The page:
The work of AIDFI in terms of technologies kept expanding.  In 2006 it bought a 3000m2 lot and put up an office with a 300m2 shop.  The building includes a coffee shop serving its staff and outside customers and serves as Income Generating Project.  A year later a Techno Park was established at the back of the garden and all technologies were incorporated into the mini-park which had at its height some 4000 visitors a year. The Park created a lot of interest and became a luxury problem in terms of work.

After winning the Ramon Magsaysay Award in 2011 AIDFI was asked by Coca-Cola Foundation Philippines, Inc to help them in their program to meet their international target of returning the water they use to communities.  This program is now completely managed by AIDFI and in its 5th year with an average of at least 20 water systems using hydraulic ram pumps supplying drinking water to mostly upland communities. At the end of 2016 already some 123.000 beneficiaries were served with easy access to water.

In 2016 AIDFI started using a newly built shop of 325m2, making the total area now 625m2.  It contains many machines from welding, drilling, CAD plasma cutting, lathing, and bending to milling.  AIDFI produces now quality ram pumps in ten sizes and can do that in quantity as well.  Besides fabrication and installation by its own technicians, it trained other teams in the Philippines which are now installing the AIDFI ram pump model. In 2017 AIDFI started fabricating its first plastic shredder and injection molding.  The idea is to use this for recycling plastic caps into gaskets for the ram pump and to sell other units to recycling projects in any part of the country.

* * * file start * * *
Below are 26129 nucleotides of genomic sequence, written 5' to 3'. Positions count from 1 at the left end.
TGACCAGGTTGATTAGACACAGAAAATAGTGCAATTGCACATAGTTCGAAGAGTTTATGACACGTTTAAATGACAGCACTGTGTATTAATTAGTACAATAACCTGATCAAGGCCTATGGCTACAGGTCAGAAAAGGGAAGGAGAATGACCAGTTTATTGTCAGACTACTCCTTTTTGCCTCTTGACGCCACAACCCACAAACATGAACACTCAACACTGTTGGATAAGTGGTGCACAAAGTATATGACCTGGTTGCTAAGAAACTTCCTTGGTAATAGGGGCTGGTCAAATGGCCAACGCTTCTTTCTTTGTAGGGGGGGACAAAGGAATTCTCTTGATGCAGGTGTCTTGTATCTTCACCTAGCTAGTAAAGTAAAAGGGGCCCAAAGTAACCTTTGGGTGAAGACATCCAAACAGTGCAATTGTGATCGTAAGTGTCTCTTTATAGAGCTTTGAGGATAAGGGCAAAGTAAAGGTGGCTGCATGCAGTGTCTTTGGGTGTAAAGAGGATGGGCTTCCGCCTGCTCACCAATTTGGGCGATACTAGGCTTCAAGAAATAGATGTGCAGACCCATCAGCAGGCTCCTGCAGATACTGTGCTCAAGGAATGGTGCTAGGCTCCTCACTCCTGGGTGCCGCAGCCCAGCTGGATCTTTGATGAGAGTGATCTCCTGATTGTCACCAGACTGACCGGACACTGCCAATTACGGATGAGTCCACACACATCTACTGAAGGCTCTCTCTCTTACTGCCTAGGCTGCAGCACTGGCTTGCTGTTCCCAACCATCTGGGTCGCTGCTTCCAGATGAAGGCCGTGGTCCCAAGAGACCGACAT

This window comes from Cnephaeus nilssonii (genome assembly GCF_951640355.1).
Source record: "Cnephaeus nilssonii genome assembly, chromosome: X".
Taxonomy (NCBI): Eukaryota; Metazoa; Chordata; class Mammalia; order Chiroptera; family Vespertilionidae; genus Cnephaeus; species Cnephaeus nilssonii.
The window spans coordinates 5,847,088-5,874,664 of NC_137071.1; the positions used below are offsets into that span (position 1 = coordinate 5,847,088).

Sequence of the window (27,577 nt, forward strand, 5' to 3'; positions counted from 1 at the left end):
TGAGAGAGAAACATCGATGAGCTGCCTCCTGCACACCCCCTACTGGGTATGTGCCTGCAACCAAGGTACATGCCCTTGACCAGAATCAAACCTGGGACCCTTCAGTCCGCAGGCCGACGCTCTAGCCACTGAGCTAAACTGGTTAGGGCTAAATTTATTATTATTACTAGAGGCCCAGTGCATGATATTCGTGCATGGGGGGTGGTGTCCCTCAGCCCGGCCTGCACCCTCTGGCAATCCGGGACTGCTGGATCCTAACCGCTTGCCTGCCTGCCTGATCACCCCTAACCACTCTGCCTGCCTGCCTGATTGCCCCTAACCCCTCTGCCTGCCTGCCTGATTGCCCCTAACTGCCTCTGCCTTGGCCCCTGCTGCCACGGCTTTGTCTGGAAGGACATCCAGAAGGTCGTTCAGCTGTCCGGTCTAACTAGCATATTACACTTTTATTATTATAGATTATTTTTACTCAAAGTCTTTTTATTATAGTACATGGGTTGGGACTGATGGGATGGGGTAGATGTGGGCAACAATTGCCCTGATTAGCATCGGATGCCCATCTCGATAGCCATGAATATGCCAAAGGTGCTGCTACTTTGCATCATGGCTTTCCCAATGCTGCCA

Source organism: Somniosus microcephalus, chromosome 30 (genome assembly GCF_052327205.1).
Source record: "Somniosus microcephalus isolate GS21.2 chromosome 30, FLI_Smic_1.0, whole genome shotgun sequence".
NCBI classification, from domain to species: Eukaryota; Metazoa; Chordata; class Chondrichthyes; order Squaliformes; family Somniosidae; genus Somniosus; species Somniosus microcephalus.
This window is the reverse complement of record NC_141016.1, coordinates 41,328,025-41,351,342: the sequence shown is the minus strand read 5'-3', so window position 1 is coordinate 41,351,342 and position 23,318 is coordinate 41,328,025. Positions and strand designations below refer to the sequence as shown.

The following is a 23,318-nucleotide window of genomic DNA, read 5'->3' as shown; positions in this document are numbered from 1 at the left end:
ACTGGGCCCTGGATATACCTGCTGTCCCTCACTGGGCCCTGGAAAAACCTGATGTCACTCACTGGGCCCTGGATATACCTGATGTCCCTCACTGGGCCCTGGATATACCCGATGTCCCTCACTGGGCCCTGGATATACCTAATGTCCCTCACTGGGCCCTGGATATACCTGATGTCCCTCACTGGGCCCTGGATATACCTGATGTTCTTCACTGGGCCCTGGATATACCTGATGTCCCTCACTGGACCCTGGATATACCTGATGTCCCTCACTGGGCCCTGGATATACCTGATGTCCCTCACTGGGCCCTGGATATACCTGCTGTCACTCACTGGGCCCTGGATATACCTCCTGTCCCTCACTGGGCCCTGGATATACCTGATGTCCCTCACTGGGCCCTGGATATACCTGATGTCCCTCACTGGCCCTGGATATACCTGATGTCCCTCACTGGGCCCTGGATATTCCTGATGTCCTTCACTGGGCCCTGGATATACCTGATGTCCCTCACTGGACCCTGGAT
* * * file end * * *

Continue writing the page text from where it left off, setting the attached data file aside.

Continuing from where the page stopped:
AIDFI also owns two cars and four trucks for the transportation of materials and ram pumps throughout the Philippines.

The essential oil program has become sustainable for both beneficiaries as well as AIDFI. The AIDFI building contains a lab for the processing and packing of the oils for shipment to its varied clients. There are now plans for diversification from only Lemongrass to other plants for which there is a market for its oil.